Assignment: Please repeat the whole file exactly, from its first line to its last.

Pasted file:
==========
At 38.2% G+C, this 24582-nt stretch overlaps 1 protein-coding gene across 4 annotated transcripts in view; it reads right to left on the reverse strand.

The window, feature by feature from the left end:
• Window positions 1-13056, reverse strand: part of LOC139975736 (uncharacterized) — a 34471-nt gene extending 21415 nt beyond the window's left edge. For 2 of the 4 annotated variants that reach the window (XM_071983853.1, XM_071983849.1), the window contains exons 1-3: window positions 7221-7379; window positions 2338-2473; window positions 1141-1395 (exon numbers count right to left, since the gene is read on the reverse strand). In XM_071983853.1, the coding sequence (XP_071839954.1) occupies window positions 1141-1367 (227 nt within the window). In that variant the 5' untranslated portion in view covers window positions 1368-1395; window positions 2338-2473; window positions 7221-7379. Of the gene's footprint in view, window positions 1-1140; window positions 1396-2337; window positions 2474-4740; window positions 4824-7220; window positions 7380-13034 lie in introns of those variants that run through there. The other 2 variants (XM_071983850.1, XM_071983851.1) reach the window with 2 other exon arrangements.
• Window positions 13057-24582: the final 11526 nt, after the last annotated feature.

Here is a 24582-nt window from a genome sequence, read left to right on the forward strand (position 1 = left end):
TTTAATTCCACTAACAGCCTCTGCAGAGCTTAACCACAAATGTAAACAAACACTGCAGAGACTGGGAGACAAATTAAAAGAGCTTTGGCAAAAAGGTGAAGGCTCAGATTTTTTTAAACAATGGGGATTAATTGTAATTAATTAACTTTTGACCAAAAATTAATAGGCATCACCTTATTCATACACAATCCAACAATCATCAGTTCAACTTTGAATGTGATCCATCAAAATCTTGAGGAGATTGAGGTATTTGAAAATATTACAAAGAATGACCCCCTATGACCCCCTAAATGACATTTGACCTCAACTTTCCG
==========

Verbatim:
At 38.2% G+C, this 24582-nt stretch overlaps 1 protein-coding gene across 4 annotated transcripts in view; it reads right to left on the reverse strand.

The window, feature by feature from the left end:
• Window positions 1-13056, reverse strand: part of LOC139975736 (uncharacterized) — a 34471-nt gene extending 21415 nt beyond the window's left edge. For 2 of the 4 annotated variants that reach the window (XM_071983853.1, XM_071983849.1), the window contains exons 1-3: window positions 7221-7379; window positions 2338-2473; window positions 1141-1395 (exon numbers count right to left, since the gene is read on the reverse strand). In XM_071983853.1, the coding sequence (XP_071839954.1) occupies window positions 1141-1367 (227 nt within the window). In that variant the 5' untranslated portion in view covers window positions 1368-1395; window positions 2338-2473; window positions 7221-7379. Of the gene's footprint in view, window positions 1-1140; window positions 1396-2337; window positions 2474-4740; window positions 4824-7220; window positions 7380-13034 lie in introns of those variants that run through there. The other 2 variants (XM_071983850.1, XM_071983851.1) reach the window with 2 other exon arrangements.
• Window positions 13057-24582: the final 11526 nt, after the last annotated feature.

Here is a 24582-nt window from a genome sequence, read left to right on the forward strand (position 1 = left end):
TTTAATTCCACTAACAGCCTCTGCAGAGCTTAACCACAAATGTAAACAAACACTGCAGAGACTGGGAGACAAATTAAAAGAGCTTTGGCAAAAAGGTGAAGGCTCAGATTTTTTTAAACAATGGGGATTAATTGTAATTAATTAACTTTTGACCAAAAATTAATAGGCATCACCTTATTCATACACAATCCAACAATCATCAGTTCAACTTTGAATGTGATCCATCAAAATCTTGAGGAGATTGAGGTATTTGAAAATATTACAAAGAATGACCCCCTATGACCCCCTAAATGACATTTGACCTCAACTTTCCG